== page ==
SEATTLE, Jan. 2 (UPI) -- A body found Monday was that of a U.S. war veteran suspected of killing a park ranger and wounding four other people in Washington state, authorities confirmed.
"All that I know is it has been confirmed as Benjamin Colton Barnes, and he is the suspect that we have for the death of Margaret Anderson," Mount Rainier National Park spokeswoman Lee Snook told the Los Angeles Times. "But they're still investigating. They still have the park closed, and I'm sure there's lots of loose ends that remain to be taken care of."
The FBI confirmed Barnes' death but provided no further details, the Times said.
Barnes was spotted face down in the snow by an aircraft taking part in the manhunt for the Iraq War veteran. Barnes also was a suspect in another shooting that left four people wounded.
Ed Troyer, a spokesman for the Pierce County Sheriff's Office, said it was likely Barnes died of exposure since he was wearing only jeans, a T-shirt and one shoe, the newspaper said.
Officials at Joint Base Lewis-McChord confirmed Barnes was a private first class with the Army's 2nd Infantry Division in Iraq. He received a general discharge under honorable conditions in November 2009 after being charged with driving under the influence and improperly transporting a privately owned weapon.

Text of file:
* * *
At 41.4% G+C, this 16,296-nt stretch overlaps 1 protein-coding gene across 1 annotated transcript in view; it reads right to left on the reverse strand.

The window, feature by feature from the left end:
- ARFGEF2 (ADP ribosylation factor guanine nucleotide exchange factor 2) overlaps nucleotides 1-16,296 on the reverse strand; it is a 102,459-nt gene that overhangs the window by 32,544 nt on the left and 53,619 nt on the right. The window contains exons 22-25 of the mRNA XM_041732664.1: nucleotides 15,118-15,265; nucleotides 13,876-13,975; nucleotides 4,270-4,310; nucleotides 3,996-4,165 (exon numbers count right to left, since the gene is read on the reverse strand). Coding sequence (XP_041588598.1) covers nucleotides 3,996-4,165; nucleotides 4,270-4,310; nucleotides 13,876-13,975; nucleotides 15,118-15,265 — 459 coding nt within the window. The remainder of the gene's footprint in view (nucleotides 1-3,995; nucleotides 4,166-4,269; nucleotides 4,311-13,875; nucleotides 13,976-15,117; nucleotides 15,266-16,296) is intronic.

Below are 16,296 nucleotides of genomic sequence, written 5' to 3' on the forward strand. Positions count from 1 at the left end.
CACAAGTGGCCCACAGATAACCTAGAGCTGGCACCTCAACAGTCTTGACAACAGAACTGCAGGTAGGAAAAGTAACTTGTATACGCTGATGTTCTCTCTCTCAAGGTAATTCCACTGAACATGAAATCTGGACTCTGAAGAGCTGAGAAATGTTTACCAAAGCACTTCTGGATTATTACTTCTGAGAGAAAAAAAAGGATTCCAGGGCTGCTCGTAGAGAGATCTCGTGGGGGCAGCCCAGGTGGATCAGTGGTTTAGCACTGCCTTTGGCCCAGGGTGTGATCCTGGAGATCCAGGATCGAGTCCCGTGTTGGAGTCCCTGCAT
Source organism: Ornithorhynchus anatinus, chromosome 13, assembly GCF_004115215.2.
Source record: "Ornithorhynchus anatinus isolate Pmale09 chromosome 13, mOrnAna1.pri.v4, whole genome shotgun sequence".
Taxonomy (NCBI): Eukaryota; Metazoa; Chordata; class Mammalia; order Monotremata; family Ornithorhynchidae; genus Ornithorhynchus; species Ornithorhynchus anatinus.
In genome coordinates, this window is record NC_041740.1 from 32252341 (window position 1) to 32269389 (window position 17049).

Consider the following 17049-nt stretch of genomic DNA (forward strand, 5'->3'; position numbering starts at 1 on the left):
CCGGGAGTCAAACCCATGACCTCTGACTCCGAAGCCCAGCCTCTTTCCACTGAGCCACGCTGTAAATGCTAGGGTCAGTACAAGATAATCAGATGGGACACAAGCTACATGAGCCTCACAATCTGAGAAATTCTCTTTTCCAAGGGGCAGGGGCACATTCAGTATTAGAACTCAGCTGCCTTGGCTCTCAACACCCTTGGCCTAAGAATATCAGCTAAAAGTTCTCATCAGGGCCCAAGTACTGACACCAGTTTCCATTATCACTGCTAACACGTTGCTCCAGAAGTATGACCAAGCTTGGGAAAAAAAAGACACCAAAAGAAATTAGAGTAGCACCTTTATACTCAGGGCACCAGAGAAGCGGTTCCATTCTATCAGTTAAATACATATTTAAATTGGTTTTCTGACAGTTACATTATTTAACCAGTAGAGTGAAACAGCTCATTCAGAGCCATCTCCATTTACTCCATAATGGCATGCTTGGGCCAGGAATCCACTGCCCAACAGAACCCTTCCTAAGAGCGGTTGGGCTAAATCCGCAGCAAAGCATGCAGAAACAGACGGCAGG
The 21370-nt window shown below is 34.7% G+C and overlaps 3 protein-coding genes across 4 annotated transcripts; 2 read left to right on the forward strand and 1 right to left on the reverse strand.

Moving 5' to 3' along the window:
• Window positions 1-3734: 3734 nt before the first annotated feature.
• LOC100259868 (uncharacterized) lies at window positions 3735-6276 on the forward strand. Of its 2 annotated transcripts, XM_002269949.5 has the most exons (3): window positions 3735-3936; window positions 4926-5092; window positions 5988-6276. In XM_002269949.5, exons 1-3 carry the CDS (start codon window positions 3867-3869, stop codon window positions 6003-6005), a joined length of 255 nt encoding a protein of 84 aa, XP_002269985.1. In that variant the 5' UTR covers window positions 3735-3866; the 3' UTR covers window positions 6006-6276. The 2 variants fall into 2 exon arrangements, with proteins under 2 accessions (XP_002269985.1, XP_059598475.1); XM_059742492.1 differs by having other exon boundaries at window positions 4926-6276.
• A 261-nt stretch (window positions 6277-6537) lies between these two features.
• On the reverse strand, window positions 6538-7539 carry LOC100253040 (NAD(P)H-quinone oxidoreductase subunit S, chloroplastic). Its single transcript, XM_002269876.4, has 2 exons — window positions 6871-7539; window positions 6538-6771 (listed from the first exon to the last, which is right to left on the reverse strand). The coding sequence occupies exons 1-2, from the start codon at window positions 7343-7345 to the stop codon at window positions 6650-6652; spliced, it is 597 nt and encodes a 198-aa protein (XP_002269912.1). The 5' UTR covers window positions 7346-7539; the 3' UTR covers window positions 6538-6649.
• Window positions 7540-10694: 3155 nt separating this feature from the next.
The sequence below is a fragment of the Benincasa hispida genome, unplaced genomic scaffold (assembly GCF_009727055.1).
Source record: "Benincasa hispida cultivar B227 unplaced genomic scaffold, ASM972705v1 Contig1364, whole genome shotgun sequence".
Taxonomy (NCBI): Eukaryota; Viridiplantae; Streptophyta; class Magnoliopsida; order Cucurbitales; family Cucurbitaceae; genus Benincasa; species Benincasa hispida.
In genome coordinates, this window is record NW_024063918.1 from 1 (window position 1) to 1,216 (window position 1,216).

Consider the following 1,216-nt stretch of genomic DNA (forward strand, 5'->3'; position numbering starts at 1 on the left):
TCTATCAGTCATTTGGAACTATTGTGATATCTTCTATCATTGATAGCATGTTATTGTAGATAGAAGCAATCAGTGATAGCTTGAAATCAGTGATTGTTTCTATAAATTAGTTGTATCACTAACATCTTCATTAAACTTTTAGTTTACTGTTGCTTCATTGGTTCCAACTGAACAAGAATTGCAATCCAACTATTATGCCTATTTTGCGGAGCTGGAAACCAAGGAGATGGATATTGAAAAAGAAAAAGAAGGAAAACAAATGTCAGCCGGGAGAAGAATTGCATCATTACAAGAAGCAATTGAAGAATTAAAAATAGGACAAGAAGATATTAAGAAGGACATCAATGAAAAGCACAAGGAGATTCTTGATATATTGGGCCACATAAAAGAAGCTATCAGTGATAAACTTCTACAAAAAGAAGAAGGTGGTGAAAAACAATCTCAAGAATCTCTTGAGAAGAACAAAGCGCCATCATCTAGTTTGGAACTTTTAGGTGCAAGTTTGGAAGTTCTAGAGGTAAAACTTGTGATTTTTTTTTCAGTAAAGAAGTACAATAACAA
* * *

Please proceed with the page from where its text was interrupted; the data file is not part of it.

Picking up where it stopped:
A massive aerial and ground search had been under way in mountainous wilderness for Barnes.
Anderson was shot at a roadblock Sunday while she and another ranger attempted to intercept a vehicle that had refused to pull over and sped through a checkpoint, investigators said.
Sgt. Cindi West of the King County Sheriff's Department said it appeared the 10:30 a.m. shooting of Anderson, a 34-year-old mother of two daughters and wife of a ranger, was related to a 3 a.m. shooting at a house party in Skyway that left four people wounded -- a man and woman in critical condition and two other men, The Seattle Times reported.
The party victims, all in their 20s, were allegedly shot by a man who returned to the party after having been asked to leave because he got into an argument.
More than 100 National Park service, FBI, police and sheriff's department officers participated in the search, many on snowshoes, some accompanied by tracking dogs.
Anderson's daughters are 2 and 4 years old, ABC News reported.